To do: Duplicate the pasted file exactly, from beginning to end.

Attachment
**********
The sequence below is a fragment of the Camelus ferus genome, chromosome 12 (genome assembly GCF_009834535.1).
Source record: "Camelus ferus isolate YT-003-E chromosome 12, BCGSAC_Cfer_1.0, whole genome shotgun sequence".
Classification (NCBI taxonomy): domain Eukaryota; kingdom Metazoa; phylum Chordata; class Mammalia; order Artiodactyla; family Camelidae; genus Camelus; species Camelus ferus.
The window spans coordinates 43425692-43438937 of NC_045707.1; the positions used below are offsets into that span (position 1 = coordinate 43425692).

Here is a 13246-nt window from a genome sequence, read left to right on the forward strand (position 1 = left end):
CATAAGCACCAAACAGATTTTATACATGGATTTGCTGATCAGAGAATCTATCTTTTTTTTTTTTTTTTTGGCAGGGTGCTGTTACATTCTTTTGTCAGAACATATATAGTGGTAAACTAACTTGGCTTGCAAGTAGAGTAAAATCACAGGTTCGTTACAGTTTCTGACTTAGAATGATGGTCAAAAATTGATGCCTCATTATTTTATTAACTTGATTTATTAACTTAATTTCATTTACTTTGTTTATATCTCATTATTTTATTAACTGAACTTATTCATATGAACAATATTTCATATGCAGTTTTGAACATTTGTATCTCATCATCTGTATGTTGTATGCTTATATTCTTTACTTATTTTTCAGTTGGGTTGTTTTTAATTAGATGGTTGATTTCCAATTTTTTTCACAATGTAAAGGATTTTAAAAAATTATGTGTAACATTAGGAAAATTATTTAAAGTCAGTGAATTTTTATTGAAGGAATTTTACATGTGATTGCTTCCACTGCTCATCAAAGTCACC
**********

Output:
The sequence below is a fragment of the Camelus ferus genome, chromosome 12 (genome assembly GCF_009834535.1).
Source record: "Camelus ferus isolate YT-003-E chromosome 12, BCGSAC_Cfer_1.0, whole genome shotgun sequence".
Classification (NCBI taxonomy): domain Eukaryota; kingdom Metazoa; phylum Chordata; class Mammalia; order Artiodactyla; family Camelidae; genus Camelus; species Camelus ferus.
The window spans coordinates 43425692-43438937 of NC_045707.1; the positions used below are offsets into that span (position 1 = coordinate 43425692).

Here is a 13246-nt window from a genome sequence, read left to right on the forward strand (position 1 = left end):
CATAAGCACCAAACAGATTTTATACATGGATTTGCTGATCAGAGAATCTATCTTTTTTTTTTTTTTTTTGGCAGGGTGCTGTTACATTCTTTTGTCAGAACATATATAGTGGTAAACTAACTTGGCTTGCAAGTAGAGTAAAATCACAGGTTCGTTACAGTTTCTGACTTAGAATGATGGTCAAAAATTGATGCCTCATTATTTTATTAACTTGATTTATTAACTTAATTTCATTTACTTTGTTTATATCTCATTATTTTATTAACTGAACTTATTCATATGAACAATATTTCATATGCAGTTTTGAACATTTGTATCTCATCATCTGTATGTTGTATGCTTATATTCTTTACTTATTTTTCAGTTGGGTTGTTTTTAATTAGATGGTTGATTTCCAATTTTTTTCACAATGTAAAGGATTTTAAAAAATTATGTGTAACATTAGGAAAATTATTTAAAGTCAGTGAATTTTTATTGAAGGAATTTTACATGTGATTGCTTCCACTGCTCATCAAAGTCACC